Statement at the Conclusion of an IMF Mission to NigeriaPress Release No. 10/459
November 24, 2010
An International Mission Fund (IMF) mission led by Mr. W. Scott Rogers visited Abuja and Lagos during November 4–18, 2010 to conduct the 2010 Article IV Consultation, which involves discussion of economic policies that the IMF regularly holds with each member country. The mission met with Mr. Olusegun Aganga, Minister of Finance; Mr. Sanusi Lamido Sanusi, Governor of the Central Bank of Nigeria (CBN); Dr. Shamsudeen Usman, Minister of National Planning; other senior government officials and representatives of the private sector. Discussions focused on recent developments in the Nigerian economy, the outlook for 2010 and 2011, and the macroeconomic policy framework needed to support the authorities’ long-term goals identified in the Nigeria’s development strategy (Vision 20:2020).
Mr. Scott Rogers, IMF Mission Chief for Nigeria, issued today in Abuja the following statement:
“The Nigerian economy weathered the global economic recession and domestic banking crisis remarkably well. Real Gross Domestic Product growth this year is expected to be exceptionally high on the back of a strong recovery in oil production and continued strong growth in other sectors. However, inflation remains stubbornly high and international reserves continue to fall as the authorities support the exchange rate.
“Looking forward, the IMF team emphasized the importance of developing a consistent macroeconomic policy framework with the fiscal and monetary authorities working closely together to help achieve stability and growth.
“The IMF team supports the authorities’ intended reduction in the fiscal deficit for 2011–13. This would enable the government to rebuild safety buffers, support an expansion of credit to the private sector, and lower inflation. It recommends that expenditures be reallocated from recurrent to capital projects to support economic growth. The medium-term fiscal policy for all levels of government should be anchored by a strong oil-price rule which would align government spending with available resources.
“The proposed Nigeria Sovereign Investment Authority (NSIA) could help the country escape the destabilizing boom-bust cycle it has experienced over the years. Embedding a well-defined oil price rule in legislation could help maintain fiscal discipline. In the mission’s view, federal, state and local government budgets remain the most appropriate vehicles for allocating public resources to domestic infrastructure projects. Expenditures from the proposed domestic infrastructure component of the NSIA would need to be closely coordinated with fiscal and monetary policy, as well as with the investment projects contained in government budgets.
“The team recommended that the CBN conduct monetary policy with a view to reducing inflation to a single-digit level. In this regard, the team supported the recent increase in the monetary policy rate, but noted that the CBN needs to make better use of open market operations to make its policy rate effective. The team understood the concern about the stagnation of aggregate credit to the private sector. Slower growth in credit is not unexpected in the aftermath of the unsustainable credit growth driven by equity-related lending. Efforts to boost lending to small businesses should be promoted through targeted reforms, such as an effective credit risk bureau, better collateral execution and bankruptcy procedures, and improved land tenure system.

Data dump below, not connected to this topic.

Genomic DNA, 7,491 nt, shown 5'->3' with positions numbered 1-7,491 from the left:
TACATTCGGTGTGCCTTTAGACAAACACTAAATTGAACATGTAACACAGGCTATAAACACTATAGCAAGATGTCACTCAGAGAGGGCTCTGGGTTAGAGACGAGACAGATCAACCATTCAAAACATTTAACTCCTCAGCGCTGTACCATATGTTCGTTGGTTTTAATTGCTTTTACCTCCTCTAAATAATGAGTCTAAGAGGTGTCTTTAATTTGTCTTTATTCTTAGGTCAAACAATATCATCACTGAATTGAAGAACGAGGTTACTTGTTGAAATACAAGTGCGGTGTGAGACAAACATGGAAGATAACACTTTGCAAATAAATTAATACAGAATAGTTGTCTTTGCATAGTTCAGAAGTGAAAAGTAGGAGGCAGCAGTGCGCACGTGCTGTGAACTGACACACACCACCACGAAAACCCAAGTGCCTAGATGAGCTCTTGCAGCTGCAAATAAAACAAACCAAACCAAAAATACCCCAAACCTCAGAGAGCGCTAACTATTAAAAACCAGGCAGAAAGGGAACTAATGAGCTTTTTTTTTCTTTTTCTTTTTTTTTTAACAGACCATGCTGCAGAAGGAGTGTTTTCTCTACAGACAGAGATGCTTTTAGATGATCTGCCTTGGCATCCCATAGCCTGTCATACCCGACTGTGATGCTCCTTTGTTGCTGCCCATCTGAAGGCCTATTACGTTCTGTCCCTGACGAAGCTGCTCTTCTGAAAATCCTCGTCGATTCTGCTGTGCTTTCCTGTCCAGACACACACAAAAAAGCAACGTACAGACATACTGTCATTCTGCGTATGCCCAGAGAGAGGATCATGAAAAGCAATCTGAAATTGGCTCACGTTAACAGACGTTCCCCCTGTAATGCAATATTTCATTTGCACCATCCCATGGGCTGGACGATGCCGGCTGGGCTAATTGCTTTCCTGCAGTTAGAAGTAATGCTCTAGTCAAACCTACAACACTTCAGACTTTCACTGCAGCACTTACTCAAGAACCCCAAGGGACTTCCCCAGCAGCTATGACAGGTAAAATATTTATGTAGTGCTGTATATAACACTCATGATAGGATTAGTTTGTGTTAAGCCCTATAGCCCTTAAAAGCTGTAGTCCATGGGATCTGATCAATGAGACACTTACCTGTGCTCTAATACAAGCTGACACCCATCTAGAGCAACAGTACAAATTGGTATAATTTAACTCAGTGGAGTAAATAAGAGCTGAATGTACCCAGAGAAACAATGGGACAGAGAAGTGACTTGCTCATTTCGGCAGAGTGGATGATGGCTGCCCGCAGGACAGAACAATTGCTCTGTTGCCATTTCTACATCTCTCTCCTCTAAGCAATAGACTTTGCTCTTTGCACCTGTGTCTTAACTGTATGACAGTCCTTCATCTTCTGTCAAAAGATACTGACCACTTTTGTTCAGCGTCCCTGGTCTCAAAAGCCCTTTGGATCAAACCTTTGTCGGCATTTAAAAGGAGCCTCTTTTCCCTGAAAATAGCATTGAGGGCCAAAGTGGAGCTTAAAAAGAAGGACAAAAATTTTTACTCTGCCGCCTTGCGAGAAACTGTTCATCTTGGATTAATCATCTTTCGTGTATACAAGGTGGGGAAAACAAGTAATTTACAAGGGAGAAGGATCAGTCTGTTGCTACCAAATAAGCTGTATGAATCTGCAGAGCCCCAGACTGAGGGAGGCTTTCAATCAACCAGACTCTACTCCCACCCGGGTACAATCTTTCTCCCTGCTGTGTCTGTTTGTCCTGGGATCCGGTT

“The quick and firm interventions by the CBN were instrumental in stabilizing the financial sector, and the IMF team found that substantial progress is being made in making the Asset Management Corporation of Nigeria (AMCON) operational and in strengthening banking supervision. Recapitalizing the insolvent banks and returning them to private hands as quickly as possible is critical. The team highlighted the importance of establishing clear criteria for eligible assets and ensuring full transparency and accountability of AMCON’s operations and financial results.
“Key target in the Vision 20:2020 strategy is to transform Nigeria into a one of the world’s top 20 economies by the year 2020. The team supported the strategy’s emphasis on the importance of a sound macroeconomic environment to promote private sector growth. However, achieving the high level of public investment outlined in the strategy will require a major shift in public resources from recurrent to capital spending, substantial increase non-oil revenue, and substantial expansion in budget implementation capacity. It will be very important, therefore, that the public capital projects be clearly prioritized in the event that fiscal resources are inadequate to fully implement the Vision.”